Much of this album is blues-based, definitely providing a link to Hartley’s past successes, but there's a progressive edge here, too. Keysman Mel Simpson adds some proggy synth parts to a lot of the tunes here, plus some tasty Hammond work. Miller Anderson's dense guitarwork is probably of paramount interest here, but Dog Soldier were really a talented ensemble. Vocals by Paul Bliss (also the bass player) likewise impress.
Of the songs, Several People (the lone Hartley-penned number) is the one out-and-out classic, with the aforementioned proggy keys, dazzlingly melodic guitar lines and a haunting melody to die for. There's some more extended, jamming workouts on the longer pieces (You Are My Spark and Looks Like Rain), but even the lesser songs on the disc have something to recommend them. Definitely worth the effort.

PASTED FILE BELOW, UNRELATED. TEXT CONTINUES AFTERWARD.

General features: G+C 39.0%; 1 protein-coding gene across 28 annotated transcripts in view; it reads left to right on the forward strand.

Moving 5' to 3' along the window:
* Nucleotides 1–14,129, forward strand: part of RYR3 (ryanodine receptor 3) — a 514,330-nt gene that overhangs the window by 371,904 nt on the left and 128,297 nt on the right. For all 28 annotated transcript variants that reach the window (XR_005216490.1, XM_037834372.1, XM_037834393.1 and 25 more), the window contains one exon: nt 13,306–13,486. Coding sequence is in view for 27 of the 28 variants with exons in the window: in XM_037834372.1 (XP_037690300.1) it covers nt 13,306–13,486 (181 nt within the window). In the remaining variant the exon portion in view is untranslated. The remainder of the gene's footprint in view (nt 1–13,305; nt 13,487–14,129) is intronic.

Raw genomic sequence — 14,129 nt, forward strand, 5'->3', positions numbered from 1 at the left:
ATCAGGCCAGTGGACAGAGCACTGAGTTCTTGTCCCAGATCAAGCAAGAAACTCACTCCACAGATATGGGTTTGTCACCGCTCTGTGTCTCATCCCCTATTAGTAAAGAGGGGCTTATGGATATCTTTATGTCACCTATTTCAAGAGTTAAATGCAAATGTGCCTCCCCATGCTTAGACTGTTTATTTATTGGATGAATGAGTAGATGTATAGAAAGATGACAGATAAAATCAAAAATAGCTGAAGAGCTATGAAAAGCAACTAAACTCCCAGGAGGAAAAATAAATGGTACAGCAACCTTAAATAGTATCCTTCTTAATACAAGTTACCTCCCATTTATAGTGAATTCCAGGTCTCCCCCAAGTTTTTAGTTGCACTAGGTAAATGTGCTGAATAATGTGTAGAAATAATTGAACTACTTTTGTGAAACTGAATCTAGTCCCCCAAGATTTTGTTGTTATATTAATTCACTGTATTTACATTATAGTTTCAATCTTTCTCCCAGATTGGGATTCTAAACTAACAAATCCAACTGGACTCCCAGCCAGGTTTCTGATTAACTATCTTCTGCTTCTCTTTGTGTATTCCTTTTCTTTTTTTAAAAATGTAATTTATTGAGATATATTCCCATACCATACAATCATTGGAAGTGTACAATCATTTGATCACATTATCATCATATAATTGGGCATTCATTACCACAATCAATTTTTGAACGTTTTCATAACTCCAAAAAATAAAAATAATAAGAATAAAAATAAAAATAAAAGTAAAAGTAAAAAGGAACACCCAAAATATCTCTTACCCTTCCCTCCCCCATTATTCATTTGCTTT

Paul Bliss went on to form his own group, the Steely Dan-inspired Bliss Band, who made two albums. As for Dog Soldier, their one album made a brief appearance on CD under the slightly confusing title Dog Soldier Featuring The Keef Hartley Band.